Ready Player One

How many more movies and TV shows will simulate virtual reality to tell a “thought-provoking” story about the fate of society? I gave up on Netflix’s Black Mirror because I could not bear another tale of VR gone awry, but Ready Player One brings the pedigree of Steven Spielberg, plus Ernest Cline’s bestselling novel. How could it miss? 2045, Columbus, Ohio has become the new Silicon Valley, but for most folks it is a dreadful existence, with the rank-and-file crammed into teetering stacks of mobile homes. They escape each day into “The Oasis,” an elaborate virtual world where almost anything is possible. Designed by pop culture-obsessed genius Halliday (Oscar winner Mark Rylance), it is also the location of his posthumously announced contest: find three hidden keys and gain full control of The Oasis, plus a half- trillion dollars in stock. Pure-hearted Wade (Tye Sheridan) finds the first key, but there’s no time to celebrate as an evil corporation determined to win the game at all costs has put him in its sights.

Spielberg first and foremost seeks to dazzle the audience, and while the scope of the virtual world is respectable, the VR trappings depicted feel mostly been-there, done-that. Cline’s beloved book has essentially been gutted for this adaptation, which soon devolves into a series
of young-rebels-raging-against-the-machine clichés. Too bad the filmmakers did not grant the same priority to crafting sympathetic characters as they did to perfecting the texture and lighting of their avatars. Also, the fact that this homage to ‘80s iconography is directed by the man who created so much of it is a tad bizarre.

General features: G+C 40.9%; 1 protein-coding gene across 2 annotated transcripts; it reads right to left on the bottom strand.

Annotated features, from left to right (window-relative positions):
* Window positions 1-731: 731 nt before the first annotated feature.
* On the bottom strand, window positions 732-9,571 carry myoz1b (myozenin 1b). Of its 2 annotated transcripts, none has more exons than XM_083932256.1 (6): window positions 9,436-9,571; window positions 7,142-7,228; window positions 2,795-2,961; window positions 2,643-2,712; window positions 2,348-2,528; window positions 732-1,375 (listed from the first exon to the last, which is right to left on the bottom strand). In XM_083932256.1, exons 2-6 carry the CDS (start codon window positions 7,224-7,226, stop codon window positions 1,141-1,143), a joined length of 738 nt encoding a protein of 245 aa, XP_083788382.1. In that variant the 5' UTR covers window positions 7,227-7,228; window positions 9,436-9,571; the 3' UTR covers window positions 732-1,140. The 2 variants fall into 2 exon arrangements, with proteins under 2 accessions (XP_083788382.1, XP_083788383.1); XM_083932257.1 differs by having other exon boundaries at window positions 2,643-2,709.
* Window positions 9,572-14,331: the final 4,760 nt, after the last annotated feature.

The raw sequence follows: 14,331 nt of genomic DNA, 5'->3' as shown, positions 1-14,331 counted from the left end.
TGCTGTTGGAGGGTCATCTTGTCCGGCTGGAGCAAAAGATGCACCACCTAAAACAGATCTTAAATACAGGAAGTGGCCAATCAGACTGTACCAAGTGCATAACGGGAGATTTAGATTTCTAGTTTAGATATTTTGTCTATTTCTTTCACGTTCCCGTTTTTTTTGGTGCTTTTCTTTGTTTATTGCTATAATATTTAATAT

Ready Player One was shot on a combination of 35mm film and digital video, a fitting mix considering the nature of the two worlds depicted. Yes, the realm of The Oasis is vast, and it’s rendered in just enough detail to keep the realism “virtual” while still teasing the eyes to explore around this corner of the 2.39:1 frame over here, or to plumb that shadow over there. The speed and fluidity of the movement through these meticulous environments were undreamed of but a few years ago, so let’s not overlook the technical accomplishment. I heartily recommend viewing RP1 in 4K and high dynamic range (it’s in Dolby Vision, though I watched in HDR10) to get the full experience. Upon my second viewing I spotted even more of the Easter eggs, which are beyond counting. (There’s apparently a converted 3D version of the movie as well, which is probably a lot of fun.) The sole visual distraction I noticed—a weird flicker on the pattern of an X1 VR “bootsuit” chestplate—was fleeting, and also more pronounced on the 1080p Blu-ray, where it degraded into outright moiré.


The Dolby Atmos soundtrack (I listened to the TrueHD 7.1 core) immediately immerses viewers in the drone-filled skies above the crowded stacks—even the air here feels congested. No effort has been spared to conjure a credible sonic presence for the real world, warts and all, while the digital realm in contrast is all about “wow.” Legendary sound designer/mixer Gary Rydstrom once again is on-point, putting a unique spin on familiar cinematic scenarios and even revisiting a certain irritable T-Rex. The mix is a bold, layered confection with slick panning between the speakers, as when a motorcycle zips around a dense pack of jockeying vehicles. There’s no shortage of big, wild action and the LFE track does its part admirably, while the plethora of ‘80s pop tunes are woven in full and wide.

Ready Player One’s bundled regular Blu-ray disc version carries six behind-the-scenes featurettes, nearly two hours total, that are mostly free of fluff and delve into meaty analysis of the movie’s special effects and beyond. A printed code unlocks a 4K digital copy. Appropriately enough, a Snapchat augmented reality experience is also supported.

Ultra HD 4K Blu-ray
Studio: Warner, 2018
Aspect Ratio: 2.39:1
HDR Format: Dolby Vision and HDR10
Audio Format: Dolby Atmos with TrueHD 7.1 core
Length: 140 minutes
Director: Steven Spielberg
Starring: Tye Sheridan, Olivia Cooke, Ben Mendelsohn, Mark Rylance, Lena Waithe, T.J. Miller, Simon Pegg